Pearl Jam’s 20 Best Tracks From the Last 20 Years

Pearl Jam
TORONTO, ON - SEPTEMBER 10: Stone Gossard, Mike McCready, Matt Cameron, Eddie Vedder and Jeff Ament of Pearl Jam pose after the "Pearl Jam Twenty" press conference at the Fairmont Royal York during the 2011 Toronto International Film Festival on September 10, 2011 in Toronto, Canada. (Photo by Kevin Mazur/WireImage)

10. “Got Some”

“Get it now, get it on, before it’s gone,” Vedder urges in the chorus to this roaring, Elvis Costello and the Attractions-aping single from 2009’s Backspacer, which the band debuted when they were invited to be the musical guest for the first night of Conan O’Brien’s short-lived term as host of The Tonight Show. This is indeed the energetic high point of an album teeming with so many great moments.

9. “Dance of the Clairvoyants”

This first single off Gigaton initially took even the most OG Pearl Jam fan off guard. But it’s pretty impossible to resist succumbing to the vibe of the band’s funkiest cut since “Dirty Frank.” Channeling early ‘80s Talking Heads, the song finds Matt Cameron flexing his mojo on the laptop as Jeff Ament plays keyboards, Gossard moves to the bass and Vedder makes like Homosapien-era Pete Shelley as they lay down a groove that shimmies like the Aurora Borealis on the track’s cover sleeve.

8. “Ole”

Pearl Jam celebrated their 20-year anniversary as a band with this one-off single they made available as a free download on their site). Its vintage punch-in-the-throat Pearl Jam in the vein of “Last Exit” and “Habit” that is best heard via the fiery debut of the song on The Tonight Show with Jimmy Fallon.

7. “Man of the Hour”

This great song matches the ending of a great movie. “Man of the Hour” was prominently featured as the credits rolled and the misty-eyed crowds dispersed from their respective screenings of Tim Burton’s fantasy classic Big Fish and earned the group a Golden Globe Award nomination for Best Original Song in 2004.

6. “Santa Cruz”

This A-side to Pearl Jam’s 2008 holiday Ten Club single is one of the best original cuts from the series, tapping their inner Byrds with a breezy slice of California coast rock, anchored by a harmonica intro straight out of Neil Young’s Harvest. It would be so awesome to hear the group utilize this style more as they enter the September of their collective years.

5. “Mind Your Manners”

This unbridled thrasher from Lightning Bolt follows the tradition of “Animal”, “Spin the Black Circle” and “Hail, Hail” of Pearl Jam making the second cut into an album the most powerful and bombastic of the entire LP. And “Mind Your Manners” is no exception.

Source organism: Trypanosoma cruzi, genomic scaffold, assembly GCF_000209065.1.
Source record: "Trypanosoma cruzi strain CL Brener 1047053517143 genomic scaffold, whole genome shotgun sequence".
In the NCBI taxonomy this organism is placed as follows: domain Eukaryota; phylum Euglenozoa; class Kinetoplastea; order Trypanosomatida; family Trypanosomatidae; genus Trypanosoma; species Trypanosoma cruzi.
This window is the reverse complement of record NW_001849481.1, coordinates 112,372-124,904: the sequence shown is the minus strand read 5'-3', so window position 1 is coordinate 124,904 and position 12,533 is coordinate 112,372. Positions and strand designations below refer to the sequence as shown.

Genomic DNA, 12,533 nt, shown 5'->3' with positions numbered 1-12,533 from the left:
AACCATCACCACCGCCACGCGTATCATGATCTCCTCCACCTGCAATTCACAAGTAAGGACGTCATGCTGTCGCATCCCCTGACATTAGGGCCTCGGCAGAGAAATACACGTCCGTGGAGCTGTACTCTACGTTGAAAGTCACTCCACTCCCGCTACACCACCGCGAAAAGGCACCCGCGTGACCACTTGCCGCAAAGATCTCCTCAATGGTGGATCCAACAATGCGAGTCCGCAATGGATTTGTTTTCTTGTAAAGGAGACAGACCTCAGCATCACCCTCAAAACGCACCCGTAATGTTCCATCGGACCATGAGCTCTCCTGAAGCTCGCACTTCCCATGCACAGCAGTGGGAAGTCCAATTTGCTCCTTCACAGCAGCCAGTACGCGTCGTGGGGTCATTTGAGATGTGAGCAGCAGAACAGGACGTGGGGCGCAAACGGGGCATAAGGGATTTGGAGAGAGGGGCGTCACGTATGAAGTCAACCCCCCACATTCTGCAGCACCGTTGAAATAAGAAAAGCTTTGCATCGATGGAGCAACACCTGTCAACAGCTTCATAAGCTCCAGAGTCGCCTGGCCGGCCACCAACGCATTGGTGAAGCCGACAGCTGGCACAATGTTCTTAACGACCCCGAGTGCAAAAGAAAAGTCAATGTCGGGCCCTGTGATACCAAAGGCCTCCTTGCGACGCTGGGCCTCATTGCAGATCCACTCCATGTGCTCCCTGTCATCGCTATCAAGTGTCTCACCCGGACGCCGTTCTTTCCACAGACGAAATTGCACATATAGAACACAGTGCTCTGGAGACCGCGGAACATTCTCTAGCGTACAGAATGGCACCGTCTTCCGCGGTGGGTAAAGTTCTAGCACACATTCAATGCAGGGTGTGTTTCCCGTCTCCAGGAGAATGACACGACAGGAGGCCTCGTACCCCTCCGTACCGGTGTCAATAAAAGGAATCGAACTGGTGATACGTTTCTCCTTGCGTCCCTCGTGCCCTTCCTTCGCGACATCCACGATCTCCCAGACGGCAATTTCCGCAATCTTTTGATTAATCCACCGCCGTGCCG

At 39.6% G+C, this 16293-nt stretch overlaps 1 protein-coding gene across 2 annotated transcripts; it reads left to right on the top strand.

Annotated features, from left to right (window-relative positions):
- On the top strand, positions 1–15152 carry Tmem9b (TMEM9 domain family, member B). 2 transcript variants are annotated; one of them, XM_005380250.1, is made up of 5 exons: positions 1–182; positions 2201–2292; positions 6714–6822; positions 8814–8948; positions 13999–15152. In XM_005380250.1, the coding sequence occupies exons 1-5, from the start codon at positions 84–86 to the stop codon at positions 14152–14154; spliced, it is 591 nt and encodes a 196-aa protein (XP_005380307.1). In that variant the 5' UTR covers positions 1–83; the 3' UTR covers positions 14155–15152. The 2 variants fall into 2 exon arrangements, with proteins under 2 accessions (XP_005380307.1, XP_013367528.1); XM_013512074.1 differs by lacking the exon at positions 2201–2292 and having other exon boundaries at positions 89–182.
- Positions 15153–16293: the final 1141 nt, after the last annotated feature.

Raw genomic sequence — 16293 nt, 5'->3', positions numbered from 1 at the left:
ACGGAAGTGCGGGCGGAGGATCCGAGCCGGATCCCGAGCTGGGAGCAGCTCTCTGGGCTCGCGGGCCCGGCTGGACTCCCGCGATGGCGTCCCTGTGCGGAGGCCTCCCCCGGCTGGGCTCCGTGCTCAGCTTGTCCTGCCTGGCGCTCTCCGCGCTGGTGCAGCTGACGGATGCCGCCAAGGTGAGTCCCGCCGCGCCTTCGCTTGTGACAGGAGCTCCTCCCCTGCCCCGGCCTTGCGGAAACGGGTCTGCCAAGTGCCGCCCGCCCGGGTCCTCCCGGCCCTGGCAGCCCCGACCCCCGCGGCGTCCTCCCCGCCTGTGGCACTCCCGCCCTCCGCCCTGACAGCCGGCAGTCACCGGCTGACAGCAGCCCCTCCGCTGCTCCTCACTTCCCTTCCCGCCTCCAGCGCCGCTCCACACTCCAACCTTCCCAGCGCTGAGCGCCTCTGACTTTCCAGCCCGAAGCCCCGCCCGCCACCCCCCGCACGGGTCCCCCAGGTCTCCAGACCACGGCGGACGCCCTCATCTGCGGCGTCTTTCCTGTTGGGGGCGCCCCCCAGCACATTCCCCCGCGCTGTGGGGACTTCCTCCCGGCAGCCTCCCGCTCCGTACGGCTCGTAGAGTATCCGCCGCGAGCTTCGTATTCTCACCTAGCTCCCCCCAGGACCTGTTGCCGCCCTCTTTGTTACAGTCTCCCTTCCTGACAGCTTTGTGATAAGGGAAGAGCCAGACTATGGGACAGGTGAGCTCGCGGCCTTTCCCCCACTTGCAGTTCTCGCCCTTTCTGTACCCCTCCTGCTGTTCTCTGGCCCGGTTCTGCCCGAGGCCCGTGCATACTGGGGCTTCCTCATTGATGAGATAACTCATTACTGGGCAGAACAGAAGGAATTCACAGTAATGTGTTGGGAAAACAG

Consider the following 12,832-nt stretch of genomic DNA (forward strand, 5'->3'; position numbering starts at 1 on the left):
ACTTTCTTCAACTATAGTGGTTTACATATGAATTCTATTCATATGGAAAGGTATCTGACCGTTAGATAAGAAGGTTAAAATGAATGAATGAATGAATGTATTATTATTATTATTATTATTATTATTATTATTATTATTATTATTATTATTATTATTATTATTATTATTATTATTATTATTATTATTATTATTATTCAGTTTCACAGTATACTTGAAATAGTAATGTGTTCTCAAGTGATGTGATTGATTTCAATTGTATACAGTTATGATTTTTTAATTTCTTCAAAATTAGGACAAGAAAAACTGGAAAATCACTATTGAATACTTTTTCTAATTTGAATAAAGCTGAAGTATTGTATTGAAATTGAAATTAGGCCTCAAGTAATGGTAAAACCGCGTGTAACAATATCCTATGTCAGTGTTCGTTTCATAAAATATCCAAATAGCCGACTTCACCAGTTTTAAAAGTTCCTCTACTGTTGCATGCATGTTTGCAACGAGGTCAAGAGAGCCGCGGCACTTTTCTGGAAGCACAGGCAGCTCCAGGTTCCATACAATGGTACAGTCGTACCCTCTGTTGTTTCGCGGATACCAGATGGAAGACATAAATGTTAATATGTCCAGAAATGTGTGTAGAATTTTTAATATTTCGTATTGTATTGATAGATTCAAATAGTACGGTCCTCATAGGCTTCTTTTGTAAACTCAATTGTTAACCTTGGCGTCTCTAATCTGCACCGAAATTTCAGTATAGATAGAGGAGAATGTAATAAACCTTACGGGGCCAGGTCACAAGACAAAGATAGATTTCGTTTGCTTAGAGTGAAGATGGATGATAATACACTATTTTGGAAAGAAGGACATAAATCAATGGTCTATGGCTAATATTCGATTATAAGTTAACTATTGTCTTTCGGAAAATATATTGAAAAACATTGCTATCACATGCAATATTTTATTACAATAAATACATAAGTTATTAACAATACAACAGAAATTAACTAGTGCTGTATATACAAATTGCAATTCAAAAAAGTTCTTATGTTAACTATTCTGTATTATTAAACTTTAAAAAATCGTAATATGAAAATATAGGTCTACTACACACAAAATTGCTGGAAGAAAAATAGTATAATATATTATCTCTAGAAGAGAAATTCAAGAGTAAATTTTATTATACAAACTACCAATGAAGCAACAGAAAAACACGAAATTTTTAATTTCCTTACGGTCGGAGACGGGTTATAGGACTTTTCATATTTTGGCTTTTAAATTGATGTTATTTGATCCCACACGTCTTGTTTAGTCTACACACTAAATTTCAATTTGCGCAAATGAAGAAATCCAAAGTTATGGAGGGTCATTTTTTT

4. “The Fixer”

There was always a minor element of vintage power pop in the music of Pearl Jam. But none as unabashedly distinct as the Stiff Records-inspired riffs that propel the first single off Backspacer, the release of which also marked the first time anyone has ever been able to purchase a 7-inch vinyl record at a Target.

3. “Thumbing My Way”

A creek of calm amidst the pensive and challenging Riot Act, this rustic beauty offers a glimpse of things to come in Vedder’s then-future solo sidebar with the 2007 soundtrack to Into the Wild and 2011’s Ukulele Songs and has earned its stripes as a Pearl Jam concert favorite.

2. “Sirens”

The second single off this Lightning Bolt is everything you’ve come to know and love about Pearl Jam. With its big sky melodies and a soaring solo from McCready at the peak, this punchy power ballad belongs right up there with “Yellow Ledbetter” and “Rearviewmirror” and “Not For You” as one of the absolute best in the band’s canon.

1. “Seven O’Clock”

“For this is no time for depression or self-indulgent hesitance, this fucked up situation calls for all hands on deck,” decries Eddie Vedder in this near-seven minute slice of vintage midtempo Pearl Jam off Gigaton. Theoretically, he’s addressing the dire ecological straits we have wrought upon this planet in those lyrics, a clarion call to action that permeates across much of the album’s dozen cuts. Yet given how Gigaton now arrives as much of the globe is quarantined in their homes in an effort to stave off the coronavirus crisis, that aforementioned couplet takes on a whole new level of urgency.

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